A. I ask them, ďDo you have time to go out of business?Ē Here is the thing about delegation. Before you outsource social media marketing, you should understand the basics so you can measure progress. If you outsource something you donít know, how are you going to measure if it is done well and right?

I donít want retailers to go into this blind. It is an incredibly valuable tool. It is not a waste of time. It can be outsourced, and very comfortably so, but you are the experts in your business. You have to know enough to vet the person you delegate to. The key to social media marketing is taking your expertise and your years of experience and sharing it with your audience.

Q. You mention Merchant Circle on your website. What is it and how can retailers benefit from it?

A. Merchant Circle is ideal because it is in your local market. It is social media on a local level, and it is a really good place for a lot of retailers to start if other sites intimidate them.

Merchant Circle has a whole raft of tools they offer to retailers, including a blog. They will also help with website design if you donít have that piece set up, and a whole other host of ways for getting your name out there, including getting your business listed on Google Maps and other sites. I am not suggesting retailers do this instead of the other social media sites. I look at everything as an ďand.Ē But if someone is scared to get going, this is a great place to get their start because Merchant Circleís whole focus is on retailers.

Q. Any additional tips regarding social media marketing and how our retailers can benefit from it?

You must create know, like and trust. People buy from people they know, like and trust. Thatís why when you go into social media, you should not lead with your logo, a picture of your storefront, a figurine or a picture of your pet or your child. You need to put up a picture of you, close up, smiling and showing some teeth. If it is a family business, get a group shot but make sure it is close enough to see faces.

What happened in the last five years with the market crash and everything is that people became more skeptical. Gift is high-touch, and we are living in a high-tech, low-touch world. Share parts of yourself that can be points of connection for someone else. If youíre not sure what you should write, the first place to start is finding your target market. You have to know your target market so well that you could write them a personal letter, and yet most people skip that step.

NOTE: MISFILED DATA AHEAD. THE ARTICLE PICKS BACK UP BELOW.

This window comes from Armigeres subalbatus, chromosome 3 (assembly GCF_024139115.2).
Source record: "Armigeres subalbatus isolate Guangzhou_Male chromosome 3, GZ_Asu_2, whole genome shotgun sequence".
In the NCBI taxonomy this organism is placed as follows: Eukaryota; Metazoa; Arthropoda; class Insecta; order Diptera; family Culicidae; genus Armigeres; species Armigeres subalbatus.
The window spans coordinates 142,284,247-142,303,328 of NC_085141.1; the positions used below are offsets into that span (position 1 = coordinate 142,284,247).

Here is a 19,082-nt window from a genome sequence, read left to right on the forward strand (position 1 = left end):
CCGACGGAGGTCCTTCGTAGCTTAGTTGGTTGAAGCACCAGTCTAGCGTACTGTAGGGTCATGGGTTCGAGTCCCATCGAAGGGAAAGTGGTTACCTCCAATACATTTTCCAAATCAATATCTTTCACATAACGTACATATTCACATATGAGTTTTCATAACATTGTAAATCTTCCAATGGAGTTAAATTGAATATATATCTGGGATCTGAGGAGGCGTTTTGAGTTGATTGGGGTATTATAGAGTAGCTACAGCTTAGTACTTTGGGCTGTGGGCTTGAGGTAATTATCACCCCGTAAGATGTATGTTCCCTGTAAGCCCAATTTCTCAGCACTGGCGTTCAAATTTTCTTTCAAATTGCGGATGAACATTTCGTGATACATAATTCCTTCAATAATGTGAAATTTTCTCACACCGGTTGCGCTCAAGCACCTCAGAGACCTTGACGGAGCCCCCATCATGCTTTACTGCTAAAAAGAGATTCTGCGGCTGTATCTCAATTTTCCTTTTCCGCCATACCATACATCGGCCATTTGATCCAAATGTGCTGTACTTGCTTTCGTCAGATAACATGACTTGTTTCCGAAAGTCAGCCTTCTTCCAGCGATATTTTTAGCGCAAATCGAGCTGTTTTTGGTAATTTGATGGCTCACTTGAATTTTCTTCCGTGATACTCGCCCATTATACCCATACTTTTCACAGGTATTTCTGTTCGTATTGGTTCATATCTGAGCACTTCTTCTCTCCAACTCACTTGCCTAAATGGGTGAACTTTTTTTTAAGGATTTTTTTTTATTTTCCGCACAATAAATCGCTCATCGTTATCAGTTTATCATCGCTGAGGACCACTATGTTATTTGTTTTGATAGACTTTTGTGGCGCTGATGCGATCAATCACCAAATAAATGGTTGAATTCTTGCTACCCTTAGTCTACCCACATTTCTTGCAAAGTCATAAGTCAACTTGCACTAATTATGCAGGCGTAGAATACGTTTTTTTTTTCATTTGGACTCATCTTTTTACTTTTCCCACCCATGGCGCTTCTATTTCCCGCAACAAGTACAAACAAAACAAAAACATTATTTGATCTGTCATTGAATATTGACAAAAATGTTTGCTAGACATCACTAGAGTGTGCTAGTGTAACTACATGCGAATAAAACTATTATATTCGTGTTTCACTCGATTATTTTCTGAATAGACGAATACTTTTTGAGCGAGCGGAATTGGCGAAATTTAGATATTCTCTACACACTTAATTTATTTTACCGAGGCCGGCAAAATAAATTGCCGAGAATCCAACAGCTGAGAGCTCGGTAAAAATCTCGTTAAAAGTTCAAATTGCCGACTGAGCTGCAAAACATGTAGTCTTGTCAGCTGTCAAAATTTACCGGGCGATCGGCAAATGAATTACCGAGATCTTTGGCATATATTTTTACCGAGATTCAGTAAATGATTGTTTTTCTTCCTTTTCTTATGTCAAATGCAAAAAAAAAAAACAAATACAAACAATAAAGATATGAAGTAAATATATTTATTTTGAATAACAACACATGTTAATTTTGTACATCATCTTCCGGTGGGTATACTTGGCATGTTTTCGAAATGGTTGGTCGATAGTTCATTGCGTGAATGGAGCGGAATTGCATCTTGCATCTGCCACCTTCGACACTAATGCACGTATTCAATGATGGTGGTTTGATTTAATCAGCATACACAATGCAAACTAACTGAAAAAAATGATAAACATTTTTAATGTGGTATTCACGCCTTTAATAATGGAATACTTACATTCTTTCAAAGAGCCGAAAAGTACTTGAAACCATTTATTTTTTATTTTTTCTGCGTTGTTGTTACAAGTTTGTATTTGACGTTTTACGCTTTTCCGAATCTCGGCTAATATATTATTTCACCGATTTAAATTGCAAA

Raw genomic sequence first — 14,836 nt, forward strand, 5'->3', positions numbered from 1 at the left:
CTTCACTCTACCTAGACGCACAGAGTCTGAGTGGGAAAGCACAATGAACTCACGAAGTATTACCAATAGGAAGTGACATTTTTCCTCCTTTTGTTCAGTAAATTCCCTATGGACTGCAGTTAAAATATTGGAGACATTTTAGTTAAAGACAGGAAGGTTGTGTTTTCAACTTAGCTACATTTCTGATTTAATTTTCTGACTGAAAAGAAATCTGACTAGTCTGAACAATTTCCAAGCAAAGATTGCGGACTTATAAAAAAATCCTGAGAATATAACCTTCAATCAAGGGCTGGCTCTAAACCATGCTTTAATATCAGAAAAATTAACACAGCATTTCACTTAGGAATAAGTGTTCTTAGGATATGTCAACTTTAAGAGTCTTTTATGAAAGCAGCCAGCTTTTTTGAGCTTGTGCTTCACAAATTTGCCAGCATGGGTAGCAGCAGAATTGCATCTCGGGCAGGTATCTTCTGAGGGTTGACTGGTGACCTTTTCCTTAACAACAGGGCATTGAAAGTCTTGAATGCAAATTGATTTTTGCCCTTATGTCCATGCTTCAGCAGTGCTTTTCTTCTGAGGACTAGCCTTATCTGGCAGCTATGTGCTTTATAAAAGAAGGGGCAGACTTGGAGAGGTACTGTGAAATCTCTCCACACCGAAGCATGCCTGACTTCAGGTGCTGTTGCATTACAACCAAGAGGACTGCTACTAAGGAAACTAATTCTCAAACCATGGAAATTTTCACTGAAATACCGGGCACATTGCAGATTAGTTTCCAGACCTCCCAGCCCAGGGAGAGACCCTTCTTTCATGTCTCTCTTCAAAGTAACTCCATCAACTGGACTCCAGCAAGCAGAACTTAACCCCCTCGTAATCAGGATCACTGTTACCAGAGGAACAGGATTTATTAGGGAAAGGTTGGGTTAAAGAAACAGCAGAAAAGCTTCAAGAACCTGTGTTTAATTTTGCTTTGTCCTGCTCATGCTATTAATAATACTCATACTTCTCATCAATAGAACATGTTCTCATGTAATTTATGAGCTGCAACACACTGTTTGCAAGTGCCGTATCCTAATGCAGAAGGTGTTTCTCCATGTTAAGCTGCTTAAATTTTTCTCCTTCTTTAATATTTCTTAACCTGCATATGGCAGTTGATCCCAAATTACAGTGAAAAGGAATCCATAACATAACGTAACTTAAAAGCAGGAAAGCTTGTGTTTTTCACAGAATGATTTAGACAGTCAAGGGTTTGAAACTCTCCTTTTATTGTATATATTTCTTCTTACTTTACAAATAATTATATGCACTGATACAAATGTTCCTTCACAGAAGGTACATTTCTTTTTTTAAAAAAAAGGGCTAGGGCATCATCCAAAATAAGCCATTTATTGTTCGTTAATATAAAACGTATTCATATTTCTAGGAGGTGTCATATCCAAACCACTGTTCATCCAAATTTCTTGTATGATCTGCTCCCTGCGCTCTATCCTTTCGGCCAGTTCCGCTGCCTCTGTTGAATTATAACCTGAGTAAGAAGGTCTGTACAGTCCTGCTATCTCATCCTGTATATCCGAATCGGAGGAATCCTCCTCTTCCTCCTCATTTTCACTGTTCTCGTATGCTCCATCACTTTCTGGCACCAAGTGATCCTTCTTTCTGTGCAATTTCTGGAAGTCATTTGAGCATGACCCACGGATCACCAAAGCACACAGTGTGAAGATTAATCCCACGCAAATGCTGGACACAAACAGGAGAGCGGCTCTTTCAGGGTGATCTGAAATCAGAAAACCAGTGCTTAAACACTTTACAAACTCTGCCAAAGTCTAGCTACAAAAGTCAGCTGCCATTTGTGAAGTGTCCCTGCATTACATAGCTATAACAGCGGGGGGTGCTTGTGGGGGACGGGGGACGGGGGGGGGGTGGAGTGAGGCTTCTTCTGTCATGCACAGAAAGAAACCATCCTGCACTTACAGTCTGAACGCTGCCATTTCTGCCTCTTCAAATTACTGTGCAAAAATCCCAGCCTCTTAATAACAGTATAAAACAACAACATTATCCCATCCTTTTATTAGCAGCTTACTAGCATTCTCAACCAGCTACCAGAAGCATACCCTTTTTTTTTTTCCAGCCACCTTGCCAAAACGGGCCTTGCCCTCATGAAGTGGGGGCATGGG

Q. Is there a level of professionalism that needs to be maintained when posting and interacting on social networking websites?

A. Not so much. Now, hereís the thing: We donít want to know what you had for breakfast because we really donít care. But hereís the important part. It is social media, not professional media. Itís not personal media either. We donít want the gory details of your life. So make your posts 80% social, 20% business.

To help you understand, Twitter is an online cocktail party. Facebook is your backyard barbecue. LinkedIn is your professional networking event. So with Twitter youíre jumping from topic to topic and just giving little snippets. You are not asking for a lot of conversation or information. To get them more involved, you are going to move the person you interact with over to your Facebook fan page. When you layer your networks, they are going to be more effective.

Q. What does the future hold for social media? Do you see it growing in importance, or evolving over time?

This is not a fad or a trend or a temporary glitch in the world system. Social media represents a profound and permanent global shift in communication and consumerism. It is a low-cost or no-cost marketing tool that is infinitely more effective than traditional means like expensive advertising done on radio, in newspapers or in print publications.

The latest stats say there are more than 400 million users on Facebook ó and not all are climbing on every day, but the average user, maybe 100 million of them, is climbing on for 55 minutes a day. That is significant. It used to be 20 minutes, but the amount of time people spend on these sites continues to grow.

Note: For more information on Galtís book, as well as her retailer training and speaking services, visit www.melissagalt.com. You can reach Galt at melissa@melissagalt.com.